Here’s what you can do:

As climate change starts to get more coverage and the general public has realized how necessary a change is, our reporting is more important than ever. We need to to continue to remind folks that it won’t go away, that “out of sight out of mind” does not apply to global warming.

Climate journalists have moved from questioning whether to cover climate change but instead how.

The Nation said that the best climate stories were ones that founded their reporting in science, humanized the situation, and showed the problem and solution to give the whole story. 

Show what people in your community have done to help their environment, from compost piles to research being done at a local university. As scary as climate change can be, we need to show that there are people who care.

Counting with their eyes closed

The 2020 census undercounts Black, Latino, and Native American people

According to estimates from a report by the U.S. Census Bureau, Black people, Latinos and Native Americans were left out of the 2020 Census at alarming rates.

This report only provided a national-level look at the count’s accuracy, and the agency says it’s planning to release state-level metrics this summer.

The finding comes after a follow-up survey was conducted to check the accuracy of the Census headcount. Experts say that the coronavirus and interference by the Trump administration caused disruptions to the headcount.

This undercount matters because Census numbers are used to decide congressional seats, electoral votes, federal funding, and more. If minorities are being misrepresented in the Census count, they are more likely to be misrepresented in politics.

Here’s what you can do:

Census data is always interesting to look at, and this year makes it unique because it was released a year later than usual because of COVID-19.

One of the clearest stories that can be done when you find the census data for your state, is a story on population change. What cities in your state grew the most? Which ones decreased the most? Is there a reason why?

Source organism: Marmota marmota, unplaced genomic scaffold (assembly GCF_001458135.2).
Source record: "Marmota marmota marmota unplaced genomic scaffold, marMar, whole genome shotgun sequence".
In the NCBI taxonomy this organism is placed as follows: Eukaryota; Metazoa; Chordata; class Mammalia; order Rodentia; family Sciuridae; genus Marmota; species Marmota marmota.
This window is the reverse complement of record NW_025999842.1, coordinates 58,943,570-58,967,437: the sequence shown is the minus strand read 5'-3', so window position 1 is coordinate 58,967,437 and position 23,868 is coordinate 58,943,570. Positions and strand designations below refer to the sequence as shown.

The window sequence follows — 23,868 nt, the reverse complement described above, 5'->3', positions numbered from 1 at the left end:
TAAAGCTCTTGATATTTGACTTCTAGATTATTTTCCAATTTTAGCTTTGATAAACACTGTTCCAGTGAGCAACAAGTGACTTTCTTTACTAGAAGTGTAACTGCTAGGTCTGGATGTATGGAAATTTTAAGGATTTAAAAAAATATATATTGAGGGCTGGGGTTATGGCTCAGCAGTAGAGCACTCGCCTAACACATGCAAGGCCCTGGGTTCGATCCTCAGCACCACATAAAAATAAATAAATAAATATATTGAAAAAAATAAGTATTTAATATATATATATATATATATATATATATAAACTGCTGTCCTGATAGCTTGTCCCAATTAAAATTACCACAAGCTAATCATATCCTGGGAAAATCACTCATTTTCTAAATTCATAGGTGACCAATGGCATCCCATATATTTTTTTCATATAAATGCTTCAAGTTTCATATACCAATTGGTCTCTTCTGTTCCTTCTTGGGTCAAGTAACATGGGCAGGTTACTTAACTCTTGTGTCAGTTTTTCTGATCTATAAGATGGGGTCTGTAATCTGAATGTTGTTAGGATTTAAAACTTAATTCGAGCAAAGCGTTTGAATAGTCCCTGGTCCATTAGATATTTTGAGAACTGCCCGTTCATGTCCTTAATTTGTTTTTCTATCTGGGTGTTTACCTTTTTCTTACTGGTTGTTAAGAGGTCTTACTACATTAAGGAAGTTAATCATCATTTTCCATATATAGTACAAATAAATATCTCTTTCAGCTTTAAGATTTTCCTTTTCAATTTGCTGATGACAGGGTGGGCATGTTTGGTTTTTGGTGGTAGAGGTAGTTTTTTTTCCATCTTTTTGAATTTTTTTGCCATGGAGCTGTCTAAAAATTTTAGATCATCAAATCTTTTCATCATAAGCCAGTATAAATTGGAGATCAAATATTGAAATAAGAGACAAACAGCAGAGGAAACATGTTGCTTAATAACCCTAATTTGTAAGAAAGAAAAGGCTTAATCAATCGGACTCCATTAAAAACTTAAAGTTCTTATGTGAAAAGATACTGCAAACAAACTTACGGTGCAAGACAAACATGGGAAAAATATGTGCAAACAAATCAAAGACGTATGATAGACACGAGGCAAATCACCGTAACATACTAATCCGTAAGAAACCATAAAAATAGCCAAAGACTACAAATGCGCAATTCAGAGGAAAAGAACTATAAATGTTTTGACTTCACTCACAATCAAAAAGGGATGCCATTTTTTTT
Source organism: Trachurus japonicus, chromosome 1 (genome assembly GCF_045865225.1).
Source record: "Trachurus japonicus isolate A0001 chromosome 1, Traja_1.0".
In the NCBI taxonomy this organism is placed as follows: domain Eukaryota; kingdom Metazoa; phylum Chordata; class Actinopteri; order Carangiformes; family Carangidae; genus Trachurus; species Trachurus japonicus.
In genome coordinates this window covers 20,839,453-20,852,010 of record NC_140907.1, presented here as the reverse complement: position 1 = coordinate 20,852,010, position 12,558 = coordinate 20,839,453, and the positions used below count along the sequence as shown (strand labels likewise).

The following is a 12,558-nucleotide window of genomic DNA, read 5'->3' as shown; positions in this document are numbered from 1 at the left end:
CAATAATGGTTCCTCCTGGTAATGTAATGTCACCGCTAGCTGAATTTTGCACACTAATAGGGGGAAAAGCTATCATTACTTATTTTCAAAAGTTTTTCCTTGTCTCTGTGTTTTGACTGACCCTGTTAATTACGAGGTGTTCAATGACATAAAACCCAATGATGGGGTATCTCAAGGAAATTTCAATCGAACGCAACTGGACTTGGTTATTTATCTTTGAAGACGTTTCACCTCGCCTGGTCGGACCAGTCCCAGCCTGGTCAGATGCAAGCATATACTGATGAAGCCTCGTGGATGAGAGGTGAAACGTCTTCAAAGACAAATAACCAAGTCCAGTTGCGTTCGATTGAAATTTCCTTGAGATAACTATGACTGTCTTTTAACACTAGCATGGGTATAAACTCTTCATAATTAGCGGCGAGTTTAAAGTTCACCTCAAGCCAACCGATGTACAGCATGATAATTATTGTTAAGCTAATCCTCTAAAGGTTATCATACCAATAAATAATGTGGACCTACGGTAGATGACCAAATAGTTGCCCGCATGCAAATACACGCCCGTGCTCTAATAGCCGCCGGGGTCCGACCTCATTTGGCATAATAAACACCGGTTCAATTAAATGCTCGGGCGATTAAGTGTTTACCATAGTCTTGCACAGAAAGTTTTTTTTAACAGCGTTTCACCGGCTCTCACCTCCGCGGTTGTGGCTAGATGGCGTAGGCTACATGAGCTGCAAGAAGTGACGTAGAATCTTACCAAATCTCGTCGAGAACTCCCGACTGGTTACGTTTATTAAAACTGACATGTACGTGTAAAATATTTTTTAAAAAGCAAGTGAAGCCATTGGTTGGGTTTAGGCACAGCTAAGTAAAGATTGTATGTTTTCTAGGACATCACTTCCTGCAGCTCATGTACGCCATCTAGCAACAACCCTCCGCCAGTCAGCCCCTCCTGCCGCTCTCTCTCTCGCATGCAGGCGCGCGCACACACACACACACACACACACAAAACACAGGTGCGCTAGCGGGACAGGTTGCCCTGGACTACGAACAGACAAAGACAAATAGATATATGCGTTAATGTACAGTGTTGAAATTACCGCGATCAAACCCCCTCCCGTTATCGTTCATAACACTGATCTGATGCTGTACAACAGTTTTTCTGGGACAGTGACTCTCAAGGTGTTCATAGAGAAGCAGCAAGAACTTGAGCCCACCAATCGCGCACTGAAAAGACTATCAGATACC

For example, many rural towns across the U.S. got smaller while many large cities grew as states move in the direction of increased urbanization.

Census results give you population demographics too. How well is your city represented in local and state government? Do you have an aging population? Numbers can really tell a story, but it’s your job to give the numbers context.

Just A Thought

Sharpening skills over spring break

A time for rest AND reporting

With spring break just around the corner for many schools, now would be a good time to think about how you want to spend that break.

Going on vacation? Cool! Spending seven days in bed, binge-watching Netflix? Cool!

If you are looking for something to during break, I suggest honing your investigative journalism skills. A break from school is the perfect time to work on a in-depth piece because you can focus solely on the project rather than balancing school and homework with your reporting.

Before break, pitch a project idea to your editor and make sure you have rounded out your story and you know exactly what it is you want to tell you audience. That way you won’t have to be stalled by questions or a need to go to the newsroom over break.

Using your break to spend time during the day making the necessary phone calls or trips to interviews will feel like a breeze compared to doing it during class time.

When you’ve spent the week generating a collection of sources, data, and research, you can show back up to the newsroom that Monday with a fully-fledged project ready to print and/or publish that week.

However, while it can be important to use the time to sharpen your skills, sometimes it’s even more important that you take a break. Sometimes spring break is the only time a student journalist can have a week to breath. Use this time to better yourself and come back ready for more.